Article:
Chemical methods. When modern insecticides came into use at the beginning of the 1940s – DDT was the first – there was great optimism. These substances were effective against mosquitoes, flies, lice and fleas which spread disease, and against a wide range of plant pests, so that the earth’s total production of food could start to increase.
These insecticides are still very important weapons in the fight against hunger and disease, and many of them are extremely effective when used indoors. It has, however, been shown that their use is not so free from problems as was at first thought. In part this involves the much discussed poisoning and pollution of the environment (see p. 220) and in addition it was soon shown that some animals can develop a resistance to the poisons (p. 220).
Insecticides are obtainable in a variety of formulations. Powders, for example, are very suitable for treating cracks and crevices.
Sprays are used when it is not practical to have powder lying about. In spite of their high cost aerosol sprays have become very widely used during recent years for household purposes. The contents usually consist of varying solutions of insecticide together with a propellant which pushes the solution out in the form of a fine spray. Insecticidal lacquers are used, for example, against cockroaches and ants. Their active principles are very dangerous poisons but their formulation has been so designed that the poison cannot spread but remains where the lacquer has been applied, usually in strips along walls and floors. Furthermore, the poison does not all come to the surface of the lacquer strips at the same time, but comes out little by little, so that a single application may be effective for several months.
In view of the many other efficient methods of treatment the use of poison gas is now fairly restricted. Thus, gas can be used against insect infestations in cereals, foodstuffs, tobacco and various groceries, and also in mills where it is used as a matter of routine to get rid of flour moths. Gas is also used in ships to kill rats, in order to prevent the spread of disease.
Timber, furs and hides can also be fumigated with gas.
The commonly used insecticides can be subdivided into four main groups, according to •their origin: 1) the so-called natural poisons derived from plants, 2) the chlorinated poisons, 3) the organic phosphorous compounds and 4) inorganic substances.
The most important plant poison is pyrethrum which is derived from a plant of the chrysanthemum group. It is not very poisonous to warm-blooded animals, but acts very rapidly on insects. Pyrethrum breaks down quickly when exposed to light and air, and it is sometimes incorporated in the insecticides that are used indoors, as it does not constitute a hazard to foods.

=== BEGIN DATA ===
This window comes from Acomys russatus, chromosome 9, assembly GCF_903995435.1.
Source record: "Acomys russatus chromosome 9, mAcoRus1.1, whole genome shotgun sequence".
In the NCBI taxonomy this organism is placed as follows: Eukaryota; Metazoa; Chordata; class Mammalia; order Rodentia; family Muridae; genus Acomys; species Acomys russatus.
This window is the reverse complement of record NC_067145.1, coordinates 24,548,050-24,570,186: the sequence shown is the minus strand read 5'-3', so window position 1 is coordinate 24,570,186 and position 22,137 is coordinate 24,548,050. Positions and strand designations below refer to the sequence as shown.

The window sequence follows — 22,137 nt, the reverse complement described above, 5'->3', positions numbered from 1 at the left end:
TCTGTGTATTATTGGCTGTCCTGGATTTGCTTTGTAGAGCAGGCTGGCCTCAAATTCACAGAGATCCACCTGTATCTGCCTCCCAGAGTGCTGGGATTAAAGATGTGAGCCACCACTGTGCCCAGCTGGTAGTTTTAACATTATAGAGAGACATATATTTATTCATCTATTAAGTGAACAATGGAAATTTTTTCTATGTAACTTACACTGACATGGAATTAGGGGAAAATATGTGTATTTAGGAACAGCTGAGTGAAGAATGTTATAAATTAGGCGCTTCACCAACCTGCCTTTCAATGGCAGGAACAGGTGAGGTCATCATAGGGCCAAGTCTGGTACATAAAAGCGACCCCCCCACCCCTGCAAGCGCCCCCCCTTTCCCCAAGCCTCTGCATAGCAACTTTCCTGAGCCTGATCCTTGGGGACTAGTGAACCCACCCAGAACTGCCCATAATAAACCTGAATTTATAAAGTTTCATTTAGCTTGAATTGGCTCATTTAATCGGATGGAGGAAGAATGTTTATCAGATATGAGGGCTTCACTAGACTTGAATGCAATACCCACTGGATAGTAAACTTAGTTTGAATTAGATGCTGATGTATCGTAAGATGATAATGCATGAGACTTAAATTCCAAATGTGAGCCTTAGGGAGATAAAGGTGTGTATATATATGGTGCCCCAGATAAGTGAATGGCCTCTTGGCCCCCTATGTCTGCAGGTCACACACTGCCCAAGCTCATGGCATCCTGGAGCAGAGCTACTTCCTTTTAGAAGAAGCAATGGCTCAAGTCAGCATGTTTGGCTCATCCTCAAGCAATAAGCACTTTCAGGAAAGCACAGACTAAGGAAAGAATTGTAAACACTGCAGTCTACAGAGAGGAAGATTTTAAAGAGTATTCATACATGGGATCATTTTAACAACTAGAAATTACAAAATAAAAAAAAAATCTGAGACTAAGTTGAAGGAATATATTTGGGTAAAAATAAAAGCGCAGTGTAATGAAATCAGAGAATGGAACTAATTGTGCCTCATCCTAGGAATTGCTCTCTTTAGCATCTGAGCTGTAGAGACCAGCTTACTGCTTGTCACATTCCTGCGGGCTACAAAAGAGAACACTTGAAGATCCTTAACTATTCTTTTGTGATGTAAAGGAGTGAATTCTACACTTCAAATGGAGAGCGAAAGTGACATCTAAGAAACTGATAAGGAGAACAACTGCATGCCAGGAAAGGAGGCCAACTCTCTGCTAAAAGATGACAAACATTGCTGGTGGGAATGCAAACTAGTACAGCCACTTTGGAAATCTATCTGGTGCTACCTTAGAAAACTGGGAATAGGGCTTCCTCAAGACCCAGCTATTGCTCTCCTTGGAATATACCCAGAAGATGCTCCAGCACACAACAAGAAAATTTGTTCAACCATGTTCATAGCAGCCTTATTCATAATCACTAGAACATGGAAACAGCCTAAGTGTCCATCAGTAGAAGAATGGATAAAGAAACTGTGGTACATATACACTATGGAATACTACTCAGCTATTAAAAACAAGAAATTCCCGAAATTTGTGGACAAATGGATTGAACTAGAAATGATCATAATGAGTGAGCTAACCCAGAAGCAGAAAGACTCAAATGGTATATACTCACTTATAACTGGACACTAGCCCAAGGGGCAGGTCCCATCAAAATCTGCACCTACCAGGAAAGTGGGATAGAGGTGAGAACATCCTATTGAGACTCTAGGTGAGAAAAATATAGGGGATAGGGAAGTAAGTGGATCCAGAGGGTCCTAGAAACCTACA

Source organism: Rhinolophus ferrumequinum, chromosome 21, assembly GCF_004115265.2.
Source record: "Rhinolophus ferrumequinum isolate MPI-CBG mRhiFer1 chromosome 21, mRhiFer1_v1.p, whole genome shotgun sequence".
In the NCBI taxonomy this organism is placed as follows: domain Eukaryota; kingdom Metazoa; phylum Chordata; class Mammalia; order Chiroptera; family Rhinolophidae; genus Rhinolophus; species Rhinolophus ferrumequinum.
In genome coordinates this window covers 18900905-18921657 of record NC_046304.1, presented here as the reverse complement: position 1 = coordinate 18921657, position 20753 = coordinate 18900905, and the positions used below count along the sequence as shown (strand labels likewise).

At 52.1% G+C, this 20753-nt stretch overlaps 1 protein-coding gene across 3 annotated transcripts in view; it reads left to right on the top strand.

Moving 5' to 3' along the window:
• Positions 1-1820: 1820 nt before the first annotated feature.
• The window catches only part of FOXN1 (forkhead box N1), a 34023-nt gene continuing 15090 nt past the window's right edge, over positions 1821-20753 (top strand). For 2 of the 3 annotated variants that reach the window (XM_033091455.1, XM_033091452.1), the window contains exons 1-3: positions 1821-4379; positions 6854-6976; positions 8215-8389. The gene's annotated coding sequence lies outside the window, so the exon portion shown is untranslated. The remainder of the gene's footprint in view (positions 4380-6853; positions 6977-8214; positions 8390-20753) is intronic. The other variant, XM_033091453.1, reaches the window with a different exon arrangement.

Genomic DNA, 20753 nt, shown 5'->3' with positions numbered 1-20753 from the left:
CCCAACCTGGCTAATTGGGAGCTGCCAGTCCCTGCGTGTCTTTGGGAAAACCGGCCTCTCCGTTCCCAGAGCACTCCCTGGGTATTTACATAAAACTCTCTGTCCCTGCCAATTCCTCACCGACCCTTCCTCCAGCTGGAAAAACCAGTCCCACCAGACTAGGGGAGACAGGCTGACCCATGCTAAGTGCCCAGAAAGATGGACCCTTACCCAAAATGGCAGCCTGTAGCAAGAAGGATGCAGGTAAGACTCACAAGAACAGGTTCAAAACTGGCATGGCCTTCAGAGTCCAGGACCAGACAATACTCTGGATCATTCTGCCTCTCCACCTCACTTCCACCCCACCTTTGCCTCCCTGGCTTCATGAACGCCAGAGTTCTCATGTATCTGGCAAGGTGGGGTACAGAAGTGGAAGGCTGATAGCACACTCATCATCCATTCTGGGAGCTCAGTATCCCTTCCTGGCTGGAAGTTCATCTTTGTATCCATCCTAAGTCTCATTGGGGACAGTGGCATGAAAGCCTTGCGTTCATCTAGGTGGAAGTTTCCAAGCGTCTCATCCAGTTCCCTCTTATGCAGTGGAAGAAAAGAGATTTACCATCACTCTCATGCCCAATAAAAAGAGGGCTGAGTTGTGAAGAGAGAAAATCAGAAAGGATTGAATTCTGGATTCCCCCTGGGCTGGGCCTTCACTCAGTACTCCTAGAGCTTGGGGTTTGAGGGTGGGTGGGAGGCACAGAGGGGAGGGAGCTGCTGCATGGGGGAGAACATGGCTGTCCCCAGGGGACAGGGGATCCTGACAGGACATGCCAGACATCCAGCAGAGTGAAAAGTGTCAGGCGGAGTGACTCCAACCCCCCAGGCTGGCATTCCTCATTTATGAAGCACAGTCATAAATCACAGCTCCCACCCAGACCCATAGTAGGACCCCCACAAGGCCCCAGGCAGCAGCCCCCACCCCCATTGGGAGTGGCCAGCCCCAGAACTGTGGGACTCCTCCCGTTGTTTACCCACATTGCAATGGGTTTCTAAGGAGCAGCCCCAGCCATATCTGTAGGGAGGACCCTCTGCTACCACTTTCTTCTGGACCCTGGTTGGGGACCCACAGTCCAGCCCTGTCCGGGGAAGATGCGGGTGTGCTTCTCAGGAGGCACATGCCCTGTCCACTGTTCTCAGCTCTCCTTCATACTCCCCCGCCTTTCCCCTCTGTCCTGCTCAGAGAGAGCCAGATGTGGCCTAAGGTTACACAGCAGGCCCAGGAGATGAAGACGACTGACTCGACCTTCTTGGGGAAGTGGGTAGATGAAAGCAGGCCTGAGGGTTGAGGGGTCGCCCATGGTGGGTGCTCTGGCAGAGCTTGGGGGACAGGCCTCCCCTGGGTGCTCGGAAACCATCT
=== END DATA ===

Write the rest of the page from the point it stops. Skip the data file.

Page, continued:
Rotenone or derris, obtained from various tropical plants, is used particularly against vermin.
The chlorinated insecticides, such as DDT and lindane, are not particularly poisonous to warm-blooded animals, but the objections to their use depend on the fact that they break down very slowly. This coupled with the fact that they are fat-soluble, means that they have a tendency to accumulate in the fatty tissues of animals. Chlorinated insecticides are incorporated in various ant powders and in certain timber preservatives where durability is required. Dieldrin is considerably more poisonous than the substances mentioned above, and its use is now mainly restricted to insecticidal lacquers and to some timber preservatives.
The organic phosphorus compounds include parathion which is extremely poisonous and must not therefore be used indoors. On the other hand, the substances in this group break down relatively quickly in nature and do not therefore present a serious pollution problem.
The inorganic substances used in powder form against insects include boric acid and kieselguhr.
Some insecticides have to be eaten by the insect before they are effective. These can be incorporated in the food, as for example when woollen goods are impregnated against clothes moths or timber against wood-boring insects, or they can be put in food supplied as bait.
Some insecticidal powders also act on the alimentary tract and the insects acquire these when cleaning themselves with their mouth parts.
Other insecticides work through the skin, as contact poisons. In fact, most of the modern synthetic insecticides (sprays, powders and lacquers) act in this way.
Gases work on the insects’ respiratory system.
This division into categories is not completely sharp. Some of the alimentary poisons have a slight action as contact poisons, and most of the contact poisons are also effective when they reach the stomach.